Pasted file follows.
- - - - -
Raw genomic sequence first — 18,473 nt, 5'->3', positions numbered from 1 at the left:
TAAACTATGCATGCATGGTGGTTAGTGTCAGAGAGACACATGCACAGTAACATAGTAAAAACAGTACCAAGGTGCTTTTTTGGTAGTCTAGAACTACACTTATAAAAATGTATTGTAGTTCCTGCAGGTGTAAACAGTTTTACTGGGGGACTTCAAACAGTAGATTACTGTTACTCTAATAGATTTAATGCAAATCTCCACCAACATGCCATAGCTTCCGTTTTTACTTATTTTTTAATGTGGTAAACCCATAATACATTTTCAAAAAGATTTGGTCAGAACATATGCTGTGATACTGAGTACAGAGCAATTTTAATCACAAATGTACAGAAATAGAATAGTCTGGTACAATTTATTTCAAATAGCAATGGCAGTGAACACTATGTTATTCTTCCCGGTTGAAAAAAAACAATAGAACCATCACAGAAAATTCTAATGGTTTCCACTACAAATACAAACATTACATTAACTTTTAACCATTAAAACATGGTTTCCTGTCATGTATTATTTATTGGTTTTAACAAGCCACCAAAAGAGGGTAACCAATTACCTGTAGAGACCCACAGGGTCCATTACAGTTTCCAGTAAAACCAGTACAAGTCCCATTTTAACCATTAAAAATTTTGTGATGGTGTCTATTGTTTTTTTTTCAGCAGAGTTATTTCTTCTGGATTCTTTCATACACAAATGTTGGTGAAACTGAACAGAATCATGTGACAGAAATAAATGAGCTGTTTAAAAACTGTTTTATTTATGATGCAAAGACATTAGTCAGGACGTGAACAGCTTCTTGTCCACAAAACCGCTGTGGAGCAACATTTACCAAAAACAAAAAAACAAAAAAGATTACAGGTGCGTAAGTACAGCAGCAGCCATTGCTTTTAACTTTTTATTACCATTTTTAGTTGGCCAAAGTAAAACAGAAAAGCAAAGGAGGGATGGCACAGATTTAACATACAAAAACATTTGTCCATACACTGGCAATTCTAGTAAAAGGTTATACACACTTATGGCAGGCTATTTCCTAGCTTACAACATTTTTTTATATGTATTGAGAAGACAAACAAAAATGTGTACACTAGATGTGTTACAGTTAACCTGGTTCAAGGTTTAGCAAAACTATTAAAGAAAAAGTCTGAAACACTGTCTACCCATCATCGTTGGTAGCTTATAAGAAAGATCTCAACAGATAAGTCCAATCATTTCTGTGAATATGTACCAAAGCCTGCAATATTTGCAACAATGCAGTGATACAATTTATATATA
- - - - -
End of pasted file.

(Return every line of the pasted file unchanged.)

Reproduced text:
Raw genomic sequence first — 18,473 nt, 5'->3', positions numbered from 1 at the left:
TAAACTATGCATGCATGGTGGTTAGTGTCAGAGAGACACATGCACAGTAACATAGTAAAAACAGTACCAAGGTGCTTTTTTGGTAGTCTAGAACTACACTTATAAAAATGTATTGTAGTTCCTGCAGGTGTAAACAGTTTTACTGGGGGACTTCAAACAGTAGATTACTGTTACTCTAATAGATTTAATGCAAATCTCCACCAACATGCCATAGCTTCCGTTTTTACTTATTTTTTAATGTGGTAAACCCATAATACATTTTCAAAAAGATTTGGTCAGAACATATGCTGTGATACTGAGTACAGAGCAATTTTAATCACAAATGTACAGAAATAGAATAGTCTGGTACAATTTATTTCAAATAGCAATGGCAGTGAACACTATGTTATTCTTCCCGGTTGAAAAAAAACAATAGAACCATCACAGAAAATTCTAATGGTTTCCACTACAAATACAAACATTACATTAACTTTTAACCATTAAAACATGGTTTCCTGTCATGTATTATTTATTGGTTTTAACAAGCCACCAAAAGAGGGTAACCAATTACCTGTAGAGACCCACAGGGTCCATTACAGTTTCCAGTAAAACCAGTACAAGTCCCATTTTAACCATTAAAAATTTTGTGATGGTGTCTATTGTTTTTTTTTCAGCAGAGTTATTTCTTCTGGATTCTTTCATACACAAATGTTGGTGAAACTGAACAGAATCATGTGACAGAAATAAATGAGCTGTTTAAAAACTGTTTTATTTATGATGCAAAGACATTAGTCAGGACGTGAACAGCTTCTTGTCCACAAAACCGCTGTGGAGCAACATTTACCAAAAACAAAAAAACAAAAAAGATTACAGGTGCGTAAGTACAGCAGCAGCCATTGCTTTTAACTTTTTATTACCATTTTTAGTTGGCCAAAGTAAAACAGAAAAGCAAAGGAGGGATGGCACAGATTTAACATACAAAAACATTTGTCCATACACTGGCAATTCTAGTAAAAGGTTATACACACTTATGGCAGGCTATTTCCTAGCTTACAACATTTTTTTATATGTATTGAGAAGACAAACAAAAATGTGTACACTAGATGTGTTACAGTTAACCTGGTTCAAGGTTTAGCAAAACTATTAAAGAAAAAGTCTGAAACACTGTCTACCCATCATCGTTGGTAGCTTATAAGAAAGATCTCAACAGATAAGTCCAATCATTTCTGTGAATATGTACCAAAGCCTGCAATATTTGCAACAATGCAGTGATACAATTTATATATA